My HI didn’t break to finals, but Apologetics and my Persuasive were moving on.  With Apologetics, I began to be afraid.  I was going against all of the really good people (course, I guess that happens with any finals room 😉 ).  Unfortunately, I picked a very long card.  So, between my nervousness and trying to get through the card quickly, I looked down at it to much.  Also, I ended up going a minute overtime!  It was so funny!  I’m just glad that I made it  that far. 😉  My Persuasive went better, though I did mess up a quote.  I got confused, thinking that I had missed a portion of a quote, so went back to it.  Then, I remembered that I had indeed done that part, so I laughed and said, “I was right the first time!” 😉  But other than that, it went well.  I should however, be able to do better at the tournament next week since I’ll have had more time to practice! 😉

Unfortunately, throughout all of this, there were a lot of people getting sick with the flu.  From a comment made during awards, it sounded like they were dropping like flies.  There were even some people who were so sick that they couldn’t compete in semis.  Thus, they had to forfeit their Regionals slot. 😦  It was really sad.  Thankfully, we didn’t get sick until a couple days after the tourney was over.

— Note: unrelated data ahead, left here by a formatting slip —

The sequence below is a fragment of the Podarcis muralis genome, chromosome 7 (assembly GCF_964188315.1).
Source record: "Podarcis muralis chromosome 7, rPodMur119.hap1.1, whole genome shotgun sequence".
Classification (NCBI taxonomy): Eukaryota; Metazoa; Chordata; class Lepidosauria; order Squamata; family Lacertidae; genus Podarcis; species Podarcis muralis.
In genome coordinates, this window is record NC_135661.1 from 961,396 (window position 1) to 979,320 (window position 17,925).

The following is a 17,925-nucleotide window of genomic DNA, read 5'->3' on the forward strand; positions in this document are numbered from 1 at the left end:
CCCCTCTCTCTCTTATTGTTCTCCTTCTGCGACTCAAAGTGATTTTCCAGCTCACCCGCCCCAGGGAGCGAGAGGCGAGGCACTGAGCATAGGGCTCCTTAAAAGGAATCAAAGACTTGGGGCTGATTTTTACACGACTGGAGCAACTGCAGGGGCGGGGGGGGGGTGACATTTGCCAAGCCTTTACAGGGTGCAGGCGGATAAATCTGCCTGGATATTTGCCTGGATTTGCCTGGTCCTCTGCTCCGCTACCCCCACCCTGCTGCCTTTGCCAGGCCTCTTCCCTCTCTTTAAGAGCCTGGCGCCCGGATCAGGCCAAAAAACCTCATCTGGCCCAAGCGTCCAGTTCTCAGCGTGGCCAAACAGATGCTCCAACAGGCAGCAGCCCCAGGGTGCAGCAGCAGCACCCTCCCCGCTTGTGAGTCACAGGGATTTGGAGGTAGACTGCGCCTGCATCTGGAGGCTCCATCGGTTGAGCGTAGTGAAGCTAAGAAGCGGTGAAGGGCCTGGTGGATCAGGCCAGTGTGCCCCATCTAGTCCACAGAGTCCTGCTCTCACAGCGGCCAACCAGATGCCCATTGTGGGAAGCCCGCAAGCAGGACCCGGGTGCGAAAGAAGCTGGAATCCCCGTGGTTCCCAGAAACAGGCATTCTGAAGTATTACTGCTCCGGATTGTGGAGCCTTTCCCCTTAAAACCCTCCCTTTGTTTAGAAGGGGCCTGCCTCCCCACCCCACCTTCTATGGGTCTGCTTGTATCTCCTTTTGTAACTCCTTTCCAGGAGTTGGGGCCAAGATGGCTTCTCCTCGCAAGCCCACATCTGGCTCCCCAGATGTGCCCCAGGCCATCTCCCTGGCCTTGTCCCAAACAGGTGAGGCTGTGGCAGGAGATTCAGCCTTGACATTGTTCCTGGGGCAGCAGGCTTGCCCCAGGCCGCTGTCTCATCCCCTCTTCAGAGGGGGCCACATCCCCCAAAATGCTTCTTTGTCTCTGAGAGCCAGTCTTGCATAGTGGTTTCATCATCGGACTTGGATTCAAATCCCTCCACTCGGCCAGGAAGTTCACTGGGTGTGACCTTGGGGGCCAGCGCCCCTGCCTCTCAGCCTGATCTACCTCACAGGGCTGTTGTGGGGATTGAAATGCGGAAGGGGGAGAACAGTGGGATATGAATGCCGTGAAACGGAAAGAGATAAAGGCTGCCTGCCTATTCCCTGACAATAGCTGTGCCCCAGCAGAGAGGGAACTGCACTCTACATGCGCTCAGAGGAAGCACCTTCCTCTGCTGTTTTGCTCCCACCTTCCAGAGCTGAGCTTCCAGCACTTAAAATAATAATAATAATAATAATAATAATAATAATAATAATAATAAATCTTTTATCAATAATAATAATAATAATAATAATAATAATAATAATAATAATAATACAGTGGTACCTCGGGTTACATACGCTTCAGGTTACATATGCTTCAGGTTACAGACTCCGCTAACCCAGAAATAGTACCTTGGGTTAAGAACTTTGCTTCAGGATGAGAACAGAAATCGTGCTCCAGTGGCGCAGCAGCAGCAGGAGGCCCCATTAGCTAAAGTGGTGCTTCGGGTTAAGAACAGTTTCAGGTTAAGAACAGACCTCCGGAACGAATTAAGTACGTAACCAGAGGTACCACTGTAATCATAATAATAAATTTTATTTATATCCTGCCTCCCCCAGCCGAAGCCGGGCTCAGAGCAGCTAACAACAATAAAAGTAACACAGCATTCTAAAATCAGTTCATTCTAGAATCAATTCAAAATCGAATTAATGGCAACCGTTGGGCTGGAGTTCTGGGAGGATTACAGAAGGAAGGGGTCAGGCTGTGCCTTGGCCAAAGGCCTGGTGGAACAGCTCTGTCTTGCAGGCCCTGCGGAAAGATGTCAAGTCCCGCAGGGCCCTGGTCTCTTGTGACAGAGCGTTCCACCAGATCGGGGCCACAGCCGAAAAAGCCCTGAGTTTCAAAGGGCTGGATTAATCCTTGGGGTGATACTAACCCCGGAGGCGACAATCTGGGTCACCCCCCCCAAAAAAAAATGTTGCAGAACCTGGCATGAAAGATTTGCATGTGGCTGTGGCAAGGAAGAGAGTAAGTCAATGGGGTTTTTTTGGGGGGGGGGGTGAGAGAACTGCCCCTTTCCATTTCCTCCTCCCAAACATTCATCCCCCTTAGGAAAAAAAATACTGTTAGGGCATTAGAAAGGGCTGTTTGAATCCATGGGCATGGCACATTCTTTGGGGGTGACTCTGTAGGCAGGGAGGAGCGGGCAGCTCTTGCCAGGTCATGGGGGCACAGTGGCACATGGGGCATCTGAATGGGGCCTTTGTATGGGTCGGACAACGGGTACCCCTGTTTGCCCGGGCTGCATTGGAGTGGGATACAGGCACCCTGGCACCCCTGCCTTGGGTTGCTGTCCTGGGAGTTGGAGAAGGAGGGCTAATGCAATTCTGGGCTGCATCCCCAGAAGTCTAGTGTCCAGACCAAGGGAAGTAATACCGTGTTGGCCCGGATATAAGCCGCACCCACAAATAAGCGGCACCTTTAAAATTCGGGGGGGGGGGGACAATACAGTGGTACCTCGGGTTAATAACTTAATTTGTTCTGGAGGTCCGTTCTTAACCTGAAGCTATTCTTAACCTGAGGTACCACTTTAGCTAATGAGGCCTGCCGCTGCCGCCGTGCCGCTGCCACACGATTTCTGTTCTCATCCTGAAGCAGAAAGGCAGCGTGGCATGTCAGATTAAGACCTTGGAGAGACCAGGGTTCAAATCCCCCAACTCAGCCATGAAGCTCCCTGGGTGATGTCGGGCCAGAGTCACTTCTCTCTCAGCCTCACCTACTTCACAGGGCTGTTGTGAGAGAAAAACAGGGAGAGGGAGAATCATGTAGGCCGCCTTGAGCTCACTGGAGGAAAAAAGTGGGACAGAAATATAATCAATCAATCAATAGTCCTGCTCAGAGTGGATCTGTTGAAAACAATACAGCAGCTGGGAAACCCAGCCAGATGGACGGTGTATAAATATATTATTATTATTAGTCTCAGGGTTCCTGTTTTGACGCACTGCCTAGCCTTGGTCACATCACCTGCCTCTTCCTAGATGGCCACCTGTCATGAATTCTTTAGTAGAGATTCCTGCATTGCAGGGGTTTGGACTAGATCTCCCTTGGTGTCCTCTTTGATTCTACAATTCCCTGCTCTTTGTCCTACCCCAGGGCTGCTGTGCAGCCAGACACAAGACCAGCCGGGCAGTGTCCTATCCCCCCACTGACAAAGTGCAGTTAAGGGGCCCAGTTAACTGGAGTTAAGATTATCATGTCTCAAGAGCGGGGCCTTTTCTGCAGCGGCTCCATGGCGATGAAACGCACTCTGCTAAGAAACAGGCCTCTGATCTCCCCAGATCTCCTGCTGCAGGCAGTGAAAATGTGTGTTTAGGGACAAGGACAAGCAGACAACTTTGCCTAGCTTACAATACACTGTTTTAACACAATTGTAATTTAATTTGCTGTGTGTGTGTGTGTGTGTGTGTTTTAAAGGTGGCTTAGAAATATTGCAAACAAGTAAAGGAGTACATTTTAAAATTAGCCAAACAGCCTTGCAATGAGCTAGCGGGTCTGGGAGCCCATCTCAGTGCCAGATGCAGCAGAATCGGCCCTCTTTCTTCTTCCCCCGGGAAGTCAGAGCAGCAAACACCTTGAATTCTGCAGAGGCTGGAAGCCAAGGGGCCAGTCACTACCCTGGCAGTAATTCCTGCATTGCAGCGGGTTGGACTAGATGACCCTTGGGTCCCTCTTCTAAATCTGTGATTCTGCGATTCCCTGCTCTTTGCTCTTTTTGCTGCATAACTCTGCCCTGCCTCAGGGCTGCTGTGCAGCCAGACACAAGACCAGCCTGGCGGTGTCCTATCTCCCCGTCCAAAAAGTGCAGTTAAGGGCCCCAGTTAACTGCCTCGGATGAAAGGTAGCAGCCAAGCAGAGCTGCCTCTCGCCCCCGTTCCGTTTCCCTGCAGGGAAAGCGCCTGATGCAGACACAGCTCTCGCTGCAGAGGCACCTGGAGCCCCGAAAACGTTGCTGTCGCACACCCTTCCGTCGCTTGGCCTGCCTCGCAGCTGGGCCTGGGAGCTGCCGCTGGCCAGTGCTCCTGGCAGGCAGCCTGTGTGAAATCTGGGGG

In the end, I got 8th in Apologetics (I’m sure due to going overtime and looking at my cards too much), 7th in HI (which I didn’t even break to finals in, but still ranked higher than I did in Apol!), and 6th in Persuasive.  Now, our focus is turned to the tournament coming up next week.  We have much to work on still. 😉  But, Centennial went well, and was very enjoyable.  I am so thankful for God sustaining me through it all!

Soli Deo Gloria!


A Tragically Wasted Life

The Rebelution is currently doing a series called, “Not to Young to Die.”  In one of the installments they gave this list.

3 Marks of a Tragically Wasted Life

A lukewarm attitude of complacency.

A lazy habit of procrastination.

A paralyzed lifestyle of timidity.

3 Marks of a Gloriously Spent Life

A hot-hearted desire to be useful.

A relentless passion for the good use of time.

A constant readiness to risk for the Gospel.

Reading this was very eye opening for me.  My life perfectly matches the marks of a wasted life.  You can see one evidence of this right now.  As I am on the internet instead of memorizing my Persuasive speech for the tournament that starts in two days.  Anyways, I urge you to go to The Rebelution blog and read the series.  Here’s the link for part 1.   http://www.therebelution.com/blog/2008/11/not-too-young-to-die/